In place of grease seals on the exposed sides of the front bearings, NSU had used a part called a Nilos ring, something new to me. These are essentially thin metal caps that fit tightly against the face of the bearing and are designed to wear against the bearing, creating a metal-to-metal seal. I suspect their use on the front and not the back had something to do with the fact that the front drums spin on bearings against a fixed spindle, while the rear drum turns in unison with the spindle against the bearings. Regardless, it’s recommended they be used only once and since they are still available from the bearing manufacturer I ordered them as well.
You Won’t Catch Me Singing “Welcome Back, Cotter”
I don’t know if there was a Mr. Cotter, or what evil inspiration might have led to the development of his cotter pins, but these things have been the bane of my existence as long as I’ve been working on cars. Their placement suggests the intent of serviceability (or else why not just weld the darned nut on?), but their construction ensures anything but. No wonder modern tie rods, etc. have gone to lock nuts instead.
As noted, the whole front end was held together with castellated nuts and cotter pins, very few of which came free. The ends of the pins usually broke off, leaving just enough sticking out to block the nut. Sometimes a very fine punch would drive the pin through. Most times it would just mushroom the end of the cotter pin into something akin to a rivet head. Then, very careful drilling with tiny, breakable bits was the only way to get the rest out. It was tedious and maddening, but eventually they were gone, allowing the front end to come apart, but with one precaution: I had to be careful in releasing the tension from those coil springs first, or they might become lethal projectiles.
Normally, spring compressors would be used, but I don’t have one of those either. Even if I did, these springs were small, tightly packed and buried behind other components so I doubt they could be gripped by a traditional tool anyway. An option would be to run a threaded rod down inside the spring after the shock is removed, with nuts behind large washers or plates at the ends to gradually release spring tension.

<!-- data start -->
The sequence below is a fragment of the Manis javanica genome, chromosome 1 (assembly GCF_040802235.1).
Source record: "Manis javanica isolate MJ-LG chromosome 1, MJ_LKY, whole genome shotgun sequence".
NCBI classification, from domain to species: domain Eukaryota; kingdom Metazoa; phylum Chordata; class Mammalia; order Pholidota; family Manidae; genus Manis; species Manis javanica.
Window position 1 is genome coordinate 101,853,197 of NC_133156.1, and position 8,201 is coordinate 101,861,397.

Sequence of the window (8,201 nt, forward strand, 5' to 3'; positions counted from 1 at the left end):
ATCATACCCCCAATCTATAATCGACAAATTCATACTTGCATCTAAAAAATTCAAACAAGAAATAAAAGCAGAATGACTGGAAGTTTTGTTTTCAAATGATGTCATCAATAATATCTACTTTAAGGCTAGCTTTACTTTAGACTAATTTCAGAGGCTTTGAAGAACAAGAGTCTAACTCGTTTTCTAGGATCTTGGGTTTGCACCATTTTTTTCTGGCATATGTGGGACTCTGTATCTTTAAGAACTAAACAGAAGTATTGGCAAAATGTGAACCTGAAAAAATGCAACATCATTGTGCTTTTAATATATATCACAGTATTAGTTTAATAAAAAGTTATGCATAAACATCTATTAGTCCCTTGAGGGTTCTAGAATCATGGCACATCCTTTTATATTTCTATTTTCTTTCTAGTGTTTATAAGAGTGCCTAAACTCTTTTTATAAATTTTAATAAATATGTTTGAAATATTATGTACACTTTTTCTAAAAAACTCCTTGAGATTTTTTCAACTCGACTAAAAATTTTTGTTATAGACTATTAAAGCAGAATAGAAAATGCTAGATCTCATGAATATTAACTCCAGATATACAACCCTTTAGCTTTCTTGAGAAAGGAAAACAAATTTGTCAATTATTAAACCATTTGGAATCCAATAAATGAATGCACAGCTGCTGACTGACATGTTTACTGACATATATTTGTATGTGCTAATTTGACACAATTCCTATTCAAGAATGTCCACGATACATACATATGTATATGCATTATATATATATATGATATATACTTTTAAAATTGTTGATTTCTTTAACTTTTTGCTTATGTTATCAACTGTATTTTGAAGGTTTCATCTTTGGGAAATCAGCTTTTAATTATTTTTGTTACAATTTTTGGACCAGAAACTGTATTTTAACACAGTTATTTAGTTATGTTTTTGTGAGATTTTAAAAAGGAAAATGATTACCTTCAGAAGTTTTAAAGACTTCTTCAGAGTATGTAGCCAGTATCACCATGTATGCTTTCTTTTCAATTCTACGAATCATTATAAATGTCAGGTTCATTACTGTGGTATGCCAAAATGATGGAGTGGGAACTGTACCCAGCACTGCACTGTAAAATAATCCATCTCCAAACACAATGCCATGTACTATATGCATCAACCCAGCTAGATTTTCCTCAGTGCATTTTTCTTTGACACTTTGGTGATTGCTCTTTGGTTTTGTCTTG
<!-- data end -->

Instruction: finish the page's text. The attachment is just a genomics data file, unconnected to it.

But, as in the rear, I couldn’t get the shocks out. The nuts at the top were again so rusted that the body of the shocks just turned with them and there was no way to get a grip on it through the side or the bottom of the spring. I got the bolts out of the bottom of the shocks, so the control arm they and the springs rested on could pivot down and away if I removed its mounting bolt. But, again, this had to be done while maintaining control of the spring. I’ve done this before when I had suspensions mounted in a car. I simply put a hydraulic jack under the bottom of the spring mounting point,
freed things up and slowly lowered the jack to release the spring. So, essentially, I needed a way to simulate having the suspension mounted in the car.
I found my answer in a heavy workbench in my barn. It had a steel frame with heavy timbers bolted to the top and the feet bolted to the floor. I was able to position the suspension underneath it and clamp it in place with enough clearance below. I put the jack under each side, compressed the spring a bit and removed the bolt from the control arm. Then I lowered the jack slowly, allowing the spring to expand gently.
Beating the Bushes for Bushings
I still need to address the tie rods, steering rack, kingpins and all the rubber bushings at various connection points in the front end. I’m hoping that, as with the bearings, some of the parts needed will be standard items that are still available. But I’m also checking with former NSU Club members to see if they know of crossreferences to parts used in other, more mainstream cars. Finally, I’ll be checking in to see if the body shell has advanced in the queue for stripping and priming.